Effectiveness of Physiotherapy for Osteoporotic Spinal Fracture

The safety and scientific validity of this study is the responsibility of the study sponsor and investigators. Listing a study does not mean it has been evaluated by the U.S. Federal Government. Read our disclaimer for details. Identifier: NCT00638768
Recruitment Status : Completed
First Posted : March 19, 2008
Last Update Posted : March 19, 2008
ANZ Trustees
Information provided by:
University of Melbourne

March 12, 2008
March 19, 2008
March 19, 2008
February 2006
Not Provided
Back pain as assessed by a numeric rating scale [ Time Frame: Baseline and 10 weeks ]
Same as current
No Changes Posted
activity restriction, health-related quality of life and physical activity levels as well as overall perceived rating of change in back pain. Objective measures of thoracic kyphosis, standing balance, back and shoulder muscle endurance [ Time Frame: Baseline and 10 weeks ]
Same as current
Not Provided
Not Provided
Effectiveness of Physiotherapy for Osteoporotic Spinal Fracture
Effectiveness of Physiotherapy for Vertebral Osteoporotic Fracture: a Randomised Controlled Pilot Trial
The aim of this pilot study was to determine the effect of physiotherapy on impairments and health-related quality of life in people with a painful osteoporotic spinal fracture. It is hypothesised that physiotherapy will reduce impairments and improve quality of life in this patient group.
Not Provided
Phase 2
Allocation: Randomized
Intervention Model: Parallel Assignment
Masking: Single (Outcomes Assessor)
Primary Purpose: Treatment
  • Osteoporosis
  • Vertebral Fracture
Other: Physiotherapy
10 weekly individual sessions with the therapist each lasting approximately 45 minutes. Techniques included postural taping, massage, mobilisation, exercises. The patients also performed home exercises
  • Active Comparator: Physiotherapy
    Including 10 individual visits with a physiotherapist and home exercises
    Intervention: Other: Physiotherapy
  • No Intervention: 2
    Usual care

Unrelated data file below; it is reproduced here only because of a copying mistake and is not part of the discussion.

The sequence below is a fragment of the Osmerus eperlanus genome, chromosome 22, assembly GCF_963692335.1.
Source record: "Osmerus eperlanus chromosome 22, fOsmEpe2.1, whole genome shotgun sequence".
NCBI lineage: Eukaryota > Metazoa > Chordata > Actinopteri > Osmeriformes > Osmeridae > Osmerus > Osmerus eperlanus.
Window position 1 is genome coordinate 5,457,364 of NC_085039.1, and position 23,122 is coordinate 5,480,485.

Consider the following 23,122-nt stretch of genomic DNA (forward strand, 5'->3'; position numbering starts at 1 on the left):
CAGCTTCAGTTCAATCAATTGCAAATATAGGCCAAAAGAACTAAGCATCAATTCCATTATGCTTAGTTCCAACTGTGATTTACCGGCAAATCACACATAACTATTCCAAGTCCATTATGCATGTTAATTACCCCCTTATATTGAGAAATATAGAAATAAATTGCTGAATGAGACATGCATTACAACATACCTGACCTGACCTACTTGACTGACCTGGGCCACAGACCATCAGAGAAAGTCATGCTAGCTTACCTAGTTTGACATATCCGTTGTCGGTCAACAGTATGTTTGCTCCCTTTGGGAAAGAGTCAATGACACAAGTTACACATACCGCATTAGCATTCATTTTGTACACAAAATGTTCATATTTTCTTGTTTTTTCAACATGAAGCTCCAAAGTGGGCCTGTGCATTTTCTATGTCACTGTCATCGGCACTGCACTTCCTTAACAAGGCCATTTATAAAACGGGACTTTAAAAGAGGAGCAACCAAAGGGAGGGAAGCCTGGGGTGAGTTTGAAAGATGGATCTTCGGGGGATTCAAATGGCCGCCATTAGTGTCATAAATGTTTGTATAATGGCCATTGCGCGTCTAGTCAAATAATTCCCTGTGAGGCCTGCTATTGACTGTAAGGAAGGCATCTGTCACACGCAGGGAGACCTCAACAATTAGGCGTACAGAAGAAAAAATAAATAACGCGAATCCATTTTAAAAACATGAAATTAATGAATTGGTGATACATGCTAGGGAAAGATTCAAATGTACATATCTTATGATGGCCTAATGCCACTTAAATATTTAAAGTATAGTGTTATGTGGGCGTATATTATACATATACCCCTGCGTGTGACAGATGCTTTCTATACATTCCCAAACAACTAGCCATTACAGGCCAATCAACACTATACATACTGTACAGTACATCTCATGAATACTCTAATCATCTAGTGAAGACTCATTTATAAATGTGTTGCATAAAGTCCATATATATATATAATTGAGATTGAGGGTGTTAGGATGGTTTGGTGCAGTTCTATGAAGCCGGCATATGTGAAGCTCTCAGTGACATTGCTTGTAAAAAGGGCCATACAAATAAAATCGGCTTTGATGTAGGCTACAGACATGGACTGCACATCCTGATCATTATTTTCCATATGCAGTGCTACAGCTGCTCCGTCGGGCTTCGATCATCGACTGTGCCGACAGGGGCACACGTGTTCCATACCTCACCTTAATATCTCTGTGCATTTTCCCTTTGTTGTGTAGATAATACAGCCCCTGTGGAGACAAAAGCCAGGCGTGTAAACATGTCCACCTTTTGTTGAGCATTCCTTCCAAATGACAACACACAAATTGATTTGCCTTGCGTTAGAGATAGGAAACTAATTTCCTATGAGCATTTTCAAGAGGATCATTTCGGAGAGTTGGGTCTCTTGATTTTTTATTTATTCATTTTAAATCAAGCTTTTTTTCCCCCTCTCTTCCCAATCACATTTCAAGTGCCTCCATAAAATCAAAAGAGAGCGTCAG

Bennell KL, Matthews B, Greig A, Briggs A, Kelly A, Sherburn M, Larsen J, Wark J. Effects of an exercise and manual therapy program on physical impairments, function and quality-of-life in people with osteoporotic vertebral fracture: a randomised, single-blind controlled pilot trial. BMC Musculoskelet Disord. 2010 Feb 17;11:36. doi: 10.1186/1471-2474-11-36.

*   Includes publications given by the data provider as well as publications identified by Identifier (NCT Number) in Medline.
Same as current
Not Provided
Not Provided

Inclusion Criteria:

  • if female, at least five years post-menopause
  • aged > 50 years
  • primary osteoporosis defined as DXA T score < -2.5 at either the spine or proximal femur with at least one morphometric vertebral crush fracture sustained between 3 months to 2 years previously
  • back pain/discomfort in thoracic or lumbar region felt at least weekly within the last 6 months
  • stable dose of medication for treatment of osteoporosis (eg. hormone replacement therapy, bisphosphonates)
  • community dwelling and able to attend for treatment
  • English speaking

Exclusion Criteria:

  • secondary causes of bone loss such as osteomalacia, glucocorticoid medication etc.
  • co-morbidities that would interfere with participation in exercise such as severe heart or pulmonary disease, inflammatory joint disease, severe osteoarthritis, psychiatric condition
  • acute vertebral fracture in past 3 months
  • signs and symptoms arising from nerve root compression
  • back pain radiating into the lower limb
  • previous participation in a formal pain management program for back pain
  • physiotherapy for back pain in the past 6 months
  • allergic reaction to adhesive tape or poor skin condition that would prevent use of tape
Sexes Eligible for Study: All
50 Years and older   (Adult, Older Adult)
Contact information is only displayed when the study is recruiting subjects
Not Provided
Not Provided
Professor Kim Bennell, University of Melbourne
University of Melbourne
ANZ Trustees
Principal Investigator: Kim L Bennell, PhD University of Melbourne
University of Melbourne
March 2008

ICMJE     Data element required by the International Committee of Medical Journal Editors and the World Health Organization ICTRP